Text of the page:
“So, what were you doing in Ohio last week?” asked a friend of mine. “Thrashing big trucks around on a skidpad,” I enthusiastically replied. “You should have been there – we did these J-turns at 45 mph…” By now my friend was rolling his eyes with that ‘whatever floats your boat’ look. Some people just don’t get it.
Actually, my visit to the Transportation Research Center in East Liberty was a blast, but there was a practical purpose behind the fun. Bendix Commercial Vehicle Systems was demonstrating two potentially lifesaving technologies that may soon find their way onto heavy trucks in North America.
Much like high-end passenger car systems, the company’s Electronic Stability Program (ESP) automatically applies brakes at individual wheel ends to restore stability to a truck or combination vehicle that’s losing control or headed for a jackknife on dry or slippery surfaces. It also provides roll stability by engaging brakes on all axles to reduce a vehicle’s speed when it exceeds a roll threshold on dry surfaces. ESP can be triggered, for example, by taking an exit ramp too fast or – as I learned from behind the wheel – making an emergency lane change at even moderate speeds.
Bendix’ ESP package is built entirely on its ABS platform, and does not involve electronically controlled braking (ECBS, EBS or brake-by-wire). Additional components are added to the ABS, such as yaw and steering-angle sensors, but the system retains familiar components and service procedures, according to Kevin Romanchok, product line director, electronics. “We think this is the most cost-effective solution for North America,” he says. “It provides all the benefits of ECBS – except for the slight improvement in service-brake response time, and friction material wear control – with less cost and complexity.”
The TRC demos included several moderate-speed (30-45 mph) J-turns and lane changes with ESP turned off, then on. The switched-off runs were wheels-in-the-air exciting, with the test rig saved from rollover only by wheeled outriggers on the trailer. The switched-on runs were boring by comparison, with stability maintained and speed reduced, despite the best efforts of yours truly and the other drivers to “lose it.”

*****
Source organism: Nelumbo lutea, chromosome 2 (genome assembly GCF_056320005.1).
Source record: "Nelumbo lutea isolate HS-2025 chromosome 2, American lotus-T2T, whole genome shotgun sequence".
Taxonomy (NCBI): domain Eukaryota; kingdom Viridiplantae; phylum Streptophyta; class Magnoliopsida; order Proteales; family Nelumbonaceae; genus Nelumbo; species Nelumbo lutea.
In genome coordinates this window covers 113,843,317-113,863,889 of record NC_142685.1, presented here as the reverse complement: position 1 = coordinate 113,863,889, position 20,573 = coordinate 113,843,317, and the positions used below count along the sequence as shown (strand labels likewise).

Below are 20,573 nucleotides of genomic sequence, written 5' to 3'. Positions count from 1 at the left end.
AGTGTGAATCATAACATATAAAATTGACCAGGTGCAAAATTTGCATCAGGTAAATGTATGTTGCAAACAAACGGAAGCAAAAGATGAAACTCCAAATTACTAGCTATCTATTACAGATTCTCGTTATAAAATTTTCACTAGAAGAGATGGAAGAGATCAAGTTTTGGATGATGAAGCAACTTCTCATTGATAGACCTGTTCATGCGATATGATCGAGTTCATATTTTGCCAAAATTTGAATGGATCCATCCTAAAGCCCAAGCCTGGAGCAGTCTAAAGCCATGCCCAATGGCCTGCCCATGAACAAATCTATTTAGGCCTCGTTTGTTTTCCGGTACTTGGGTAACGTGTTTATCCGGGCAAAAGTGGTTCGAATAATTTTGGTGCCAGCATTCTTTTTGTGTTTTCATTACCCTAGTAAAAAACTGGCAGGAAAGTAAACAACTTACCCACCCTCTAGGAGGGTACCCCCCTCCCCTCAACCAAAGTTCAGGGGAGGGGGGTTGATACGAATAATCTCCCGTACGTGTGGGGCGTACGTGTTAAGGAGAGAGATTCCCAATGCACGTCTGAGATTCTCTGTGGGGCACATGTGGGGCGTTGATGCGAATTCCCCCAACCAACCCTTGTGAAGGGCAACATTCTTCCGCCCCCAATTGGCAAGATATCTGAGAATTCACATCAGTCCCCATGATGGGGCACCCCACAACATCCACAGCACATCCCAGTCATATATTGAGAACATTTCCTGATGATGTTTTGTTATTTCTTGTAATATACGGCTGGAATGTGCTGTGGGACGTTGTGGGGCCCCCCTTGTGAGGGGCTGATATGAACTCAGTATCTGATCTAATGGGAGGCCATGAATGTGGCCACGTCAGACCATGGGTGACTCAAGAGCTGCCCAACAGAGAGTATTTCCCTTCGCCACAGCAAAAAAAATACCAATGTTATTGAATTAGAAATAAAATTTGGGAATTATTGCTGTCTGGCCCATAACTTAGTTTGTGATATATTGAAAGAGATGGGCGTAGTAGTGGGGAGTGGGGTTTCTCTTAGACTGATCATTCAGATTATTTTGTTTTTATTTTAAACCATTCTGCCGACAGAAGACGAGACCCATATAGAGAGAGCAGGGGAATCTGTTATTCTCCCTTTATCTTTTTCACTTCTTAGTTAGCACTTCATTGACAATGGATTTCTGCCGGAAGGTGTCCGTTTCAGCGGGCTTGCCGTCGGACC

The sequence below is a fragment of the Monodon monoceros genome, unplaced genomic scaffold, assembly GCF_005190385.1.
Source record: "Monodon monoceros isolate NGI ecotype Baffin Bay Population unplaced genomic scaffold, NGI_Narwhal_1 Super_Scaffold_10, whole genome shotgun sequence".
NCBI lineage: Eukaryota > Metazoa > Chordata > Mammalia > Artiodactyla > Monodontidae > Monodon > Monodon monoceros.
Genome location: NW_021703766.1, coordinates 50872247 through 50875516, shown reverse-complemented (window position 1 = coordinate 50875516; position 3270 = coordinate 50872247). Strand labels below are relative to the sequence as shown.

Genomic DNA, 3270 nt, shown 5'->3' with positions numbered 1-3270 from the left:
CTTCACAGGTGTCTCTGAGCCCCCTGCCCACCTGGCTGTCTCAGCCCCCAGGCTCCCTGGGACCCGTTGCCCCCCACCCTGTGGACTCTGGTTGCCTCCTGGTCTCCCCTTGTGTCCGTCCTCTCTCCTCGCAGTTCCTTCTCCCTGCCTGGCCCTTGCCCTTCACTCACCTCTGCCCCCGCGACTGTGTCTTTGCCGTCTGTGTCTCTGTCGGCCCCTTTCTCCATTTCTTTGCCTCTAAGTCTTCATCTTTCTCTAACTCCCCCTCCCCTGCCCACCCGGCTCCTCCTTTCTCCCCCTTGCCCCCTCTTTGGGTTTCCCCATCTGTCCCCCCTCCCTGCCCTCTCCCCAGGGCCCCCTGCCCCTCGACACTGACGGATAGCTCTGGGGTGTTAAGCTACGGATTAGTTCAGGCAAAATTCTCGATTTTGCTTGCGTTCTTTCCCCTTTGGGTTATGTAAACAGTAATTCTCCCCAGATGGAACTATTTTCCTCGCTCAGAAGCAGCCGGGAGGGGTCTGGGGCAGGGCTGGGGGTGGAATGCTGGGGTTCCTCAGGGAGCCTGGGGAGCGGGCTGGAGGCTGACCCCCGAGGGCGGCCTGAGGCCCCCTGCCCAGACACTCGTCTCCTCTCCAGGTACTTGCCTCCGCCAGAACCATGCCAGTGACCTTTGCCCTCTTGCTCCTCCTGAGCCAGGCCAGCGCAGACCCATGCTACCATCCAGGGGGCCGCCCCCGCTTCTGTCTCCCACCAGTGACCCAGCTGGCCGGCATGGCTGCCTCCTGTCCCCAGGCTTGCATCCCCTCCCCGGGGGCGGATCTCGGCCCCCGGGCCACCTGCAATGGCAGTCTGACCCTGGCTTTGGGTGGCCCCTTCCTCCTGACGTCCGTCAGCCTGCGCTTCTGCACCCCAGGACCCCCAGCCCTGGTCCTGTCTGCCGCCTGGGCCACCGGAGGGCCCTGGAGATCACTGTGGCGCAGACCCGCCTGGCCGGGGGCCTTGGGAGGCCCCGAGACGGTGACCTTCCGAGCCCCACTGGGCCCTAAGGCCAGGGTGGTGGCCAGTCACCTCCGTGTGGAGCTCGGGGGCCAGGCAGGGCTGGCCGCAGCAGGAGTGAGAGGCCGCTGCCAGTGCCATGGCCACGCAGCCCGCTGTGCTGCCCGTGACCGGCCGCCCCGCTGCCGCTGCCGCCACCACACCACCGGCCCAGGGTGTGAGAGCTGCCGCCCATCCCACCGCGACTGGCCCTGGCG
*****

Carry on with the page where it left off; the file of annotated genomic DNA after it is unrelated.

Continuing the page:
Given enough speed and enough steering input, says Romanchok, the laws of physics will eventually outmuscle ESP, and you could still be looking at a costly accident. Fortunately, out on the road, no one tries to lose it, even though it happens every day. Romanchok cautions that ESP is not a cure-all, but, coupled with prudent driving, it can provide a substantial safety margin.
The second technology demonstrated was Bendix’ latest version of its air disc brake. The demos showed what most of us already know. Discs stop better than drums, especially after repeated hard stops and under wet conditions – which cause drum brakes to fade and lose effectiveness.
Air discs, says Bendix, could prove to be the best way for trucks to meet the National Highway Traffic Safety Administration’s proposed 248-foot-from-60-mph stopping requirement. We watched as the Bendix product did it in 202 feet with discs all around, and 224 to 236 feet with discs on the front axle only, while an identically loaded vehicle with standard drums all around took from 260 to 292 feet.
Moreover, the shortcomings of earlier designs have been addressed, according to Ron Plantan, engineering manager, air disc brakes. Apply/release hysteresis has been reduced from up to 30 percent to around 9 percent; the external auto slack has been replaced with an internal, sealed, clearance-sensing mechanism; and there have been great strides in rotor design and friction materials that the company hopes will eliminate longevity and drum compatibility concerns.
The only drawback is the estimated 20 percent initial cost premium, which Bendix says will be offset by reduced maintenance costs. And prices will no doubt come down as sales increase, which will stimulate further sales, further price reductions, and so on.
That’s a cycle I’d like to see get kick-started soon.